Thoughts from the Early Church

Commentary by Caesarius of Arles

“You are the Messiah.” (Mk: 8:29)

When the Lord tells us in the Gospel that anyone who wants to be his follower must renounce himself, the injunction seems harsh; we think he is imposing a burden on us. But an order is no burden when it is given by one who helps in carrying it out.

To what place are we to follow Christ if not where he has already gone? We know that he has risen and ascended into heaven: there, then, we must follow him.

There is no cause for despair—by ourselves we can do nothing, but we have Christ’s promise.

Heaven was beyond our reach before our Head ascended there, but now, if we are his members, why should we despair of arriving there ourselves? Is there any reason?

True, many fears and afflictions confront us in this world; but if we follow Christ, we shall reach a place of perfect happiness, perfect peace, and everlasting freedom from fear.
Yet let me warn anyone bent on following Christ to listen to Saint Paul: “One who claims to abide in Christ ought to walk as he walked.”

Would you follow Christ? Then be humble as he was humble; do not scorn his lowliness if you want to reach his exaltation.

Human sin made the road rough but Christ’s resurrection leveled it; by passing over it himself he transformed the narrowest of tracks into a royal highway.

Two feet are needed to run along this highway; they are humility and charity. Everyone wants to get to the top—well, the first step to take is humility. Why take strides that are too big for you—do you want to fall instead of going up? Begin with the first step, humility, and you will already be climbing.

As well as telling us to renounce ourselves, our Lord and Savior said that we must take up our cross and follow him. What does it mean to take up one’s cross? Bearing every annoyance patiently. That is following Christ.

When someone begins to follow his way of life and his commandments, that person will meet resistance on every side. He or she will be opposed, mocked, even persecuted, and this not only by unbelievers but also by people who to all appearances belong to the body of Christ, though they are really excluded from it by their wickedness; people who, being Christians only in name, never stop persecuting true Christians.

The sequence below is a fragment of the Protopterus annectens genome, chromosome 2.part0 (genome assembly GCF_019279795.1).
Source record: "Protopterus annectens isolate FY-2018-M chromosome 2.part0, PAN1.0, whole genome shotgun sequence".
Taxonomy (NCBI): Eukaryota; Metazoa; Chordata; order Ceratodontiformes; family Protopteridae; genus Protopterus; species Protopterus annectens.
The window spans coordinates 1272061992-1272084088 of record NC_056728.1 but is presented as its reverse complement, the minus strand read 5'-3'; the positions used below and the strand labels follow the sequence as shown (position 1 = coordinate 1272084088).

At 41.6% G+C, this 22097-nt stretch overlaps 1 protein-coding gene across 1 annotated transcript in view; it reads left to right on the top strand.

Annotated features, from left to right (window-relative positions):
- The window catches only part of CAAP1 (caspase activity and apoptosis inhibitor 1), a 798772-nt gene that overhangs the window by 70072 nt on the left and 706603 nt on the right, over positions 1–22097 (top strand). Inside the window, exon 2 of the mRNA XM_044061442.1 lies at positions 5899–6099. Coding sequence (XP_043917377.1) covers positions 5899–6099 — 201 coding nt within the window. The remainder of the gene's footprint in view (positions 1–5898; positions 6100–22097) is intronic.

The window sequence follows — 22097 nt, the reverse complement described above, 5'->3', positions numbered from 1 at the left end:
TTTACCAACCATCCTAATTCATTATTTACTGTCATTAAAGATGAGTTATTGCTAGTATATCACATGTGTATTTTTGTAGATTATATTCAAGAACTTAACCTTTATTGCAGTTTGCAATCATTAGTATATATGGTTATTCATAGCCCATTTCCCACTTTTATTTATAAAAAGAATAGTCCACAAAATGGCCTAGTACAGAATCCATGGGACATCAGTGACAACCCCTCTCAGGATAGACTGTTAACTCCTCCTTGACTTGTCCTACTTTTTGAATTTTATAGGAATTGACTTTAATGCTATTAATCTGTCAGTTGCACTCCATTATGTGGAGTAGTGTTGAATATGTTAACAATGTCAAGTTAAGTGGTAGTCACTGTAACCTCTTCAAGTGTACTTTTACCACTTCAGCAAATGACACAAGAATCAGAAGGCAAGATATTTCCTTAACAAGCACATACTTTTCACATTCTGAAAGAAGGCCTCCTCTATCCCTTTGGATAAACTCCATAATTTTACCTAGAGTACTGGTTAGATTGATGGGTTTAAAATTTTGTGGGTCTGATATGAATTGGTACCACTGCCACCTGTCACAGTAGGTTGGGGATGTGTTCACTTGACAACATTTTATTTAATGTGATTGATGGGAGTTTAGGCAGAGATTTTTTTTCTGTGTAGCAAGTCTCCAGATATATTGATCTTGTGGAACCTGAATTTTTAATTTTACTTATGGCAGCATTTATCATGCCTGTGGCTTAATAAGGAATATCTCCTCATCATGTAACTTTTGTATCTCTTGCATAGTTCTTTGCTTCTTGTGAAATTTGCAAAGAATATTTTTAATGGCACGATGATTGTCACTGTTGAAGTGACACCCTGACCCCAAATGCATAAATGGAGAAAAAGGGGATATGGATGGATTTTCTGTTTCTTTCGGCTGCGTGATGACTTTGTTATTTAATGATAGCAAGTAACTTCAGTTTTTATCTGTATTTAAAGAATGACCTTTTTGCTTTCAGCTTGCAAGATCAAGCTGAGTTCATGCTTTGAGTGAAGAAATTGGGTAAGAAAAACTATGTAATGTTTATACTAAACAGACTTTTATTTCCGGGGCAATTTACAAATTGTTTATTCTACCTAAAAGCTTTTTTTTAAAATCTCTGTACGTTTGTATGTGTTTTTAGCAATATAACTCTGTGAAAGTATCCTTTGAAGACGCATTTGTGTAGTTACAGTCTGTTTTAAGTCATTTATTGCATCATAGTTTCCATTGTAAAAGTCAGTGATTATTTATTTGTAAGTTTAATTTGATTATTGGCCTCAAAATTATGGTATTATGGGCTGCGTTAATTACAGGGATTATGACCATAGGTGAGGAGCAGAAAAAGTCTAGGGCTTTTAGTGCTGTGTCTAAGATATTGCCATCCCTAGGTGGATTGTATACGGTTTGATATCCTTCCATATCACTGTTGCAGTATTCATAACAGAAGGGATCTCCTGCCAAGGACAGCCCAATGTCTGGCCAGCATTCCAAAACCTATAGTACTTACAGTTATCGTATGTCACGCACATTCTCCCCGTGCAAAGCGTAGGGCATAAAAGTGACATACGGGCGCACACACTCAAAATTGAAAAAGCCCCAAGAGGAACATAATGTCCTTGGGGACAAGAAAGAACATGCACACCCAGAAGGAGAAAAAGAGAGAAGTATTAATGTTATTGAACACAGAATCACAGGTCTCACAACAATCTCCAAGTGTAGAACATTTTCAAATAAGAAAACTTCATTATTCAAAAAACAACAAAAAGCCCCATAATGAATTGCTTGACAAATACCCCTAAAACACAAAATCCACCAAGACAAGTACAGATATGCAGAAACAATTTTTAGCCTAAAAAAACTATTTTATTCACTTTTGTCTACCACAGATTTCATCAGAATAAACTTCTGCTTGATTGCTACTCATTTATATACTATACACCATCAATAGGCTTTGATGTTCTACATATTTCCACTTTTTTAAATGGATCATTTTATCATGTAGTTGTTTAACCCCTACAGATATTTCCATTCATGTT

If you want to follow Christ, then, take up his cross without delay. Endure injuries, do not be overcome by them. If we would fulfill the Lord’s command: “If anyone wants to be my disciple, let him take up his cross and follow me,” we must strive with God’s help to do as the Apostle says: “As long as we have food and clothing, let this content us.”

Otherwise, if we seek more material goods than we need and desire to become rich, we may fall prey to temptation. The devil may trick us into wanting the many useless and harmful things that plunge people into ruin and destruction.

May we be free from this temptation through the protection of our Lord, who lives and reigns with the Father and the Holy Spirit for ever and ever. Amen.

Sermon 159,1.4-6: CCL 104, 650.652-54

Caesarius of Arles (c. 470-543) was born in Chalon on the Saône. In 489 he entered as a monk at Lerins. He was so outstanding in the perfection of his life and in his sense of justice that he was eventually made archbishop of Arles. He legislated for both nuns and monks, his Rule for Virgins being written for his sister Saint Caesaria, superior of a community of nuns. Influenced by Saint Augustine’s teaching on grace, he successfully combatted semi-Pelagianism at the Council of Orange in 529. He was a celebrated preacher; his practical charity was such that he melted down church plate to relieve prisoners, and the quality of his prayer is reflected in his challenging statement: “One worships that on which one’s mind is intent during prayer”


**From Saint Louis University

Kristin Clauson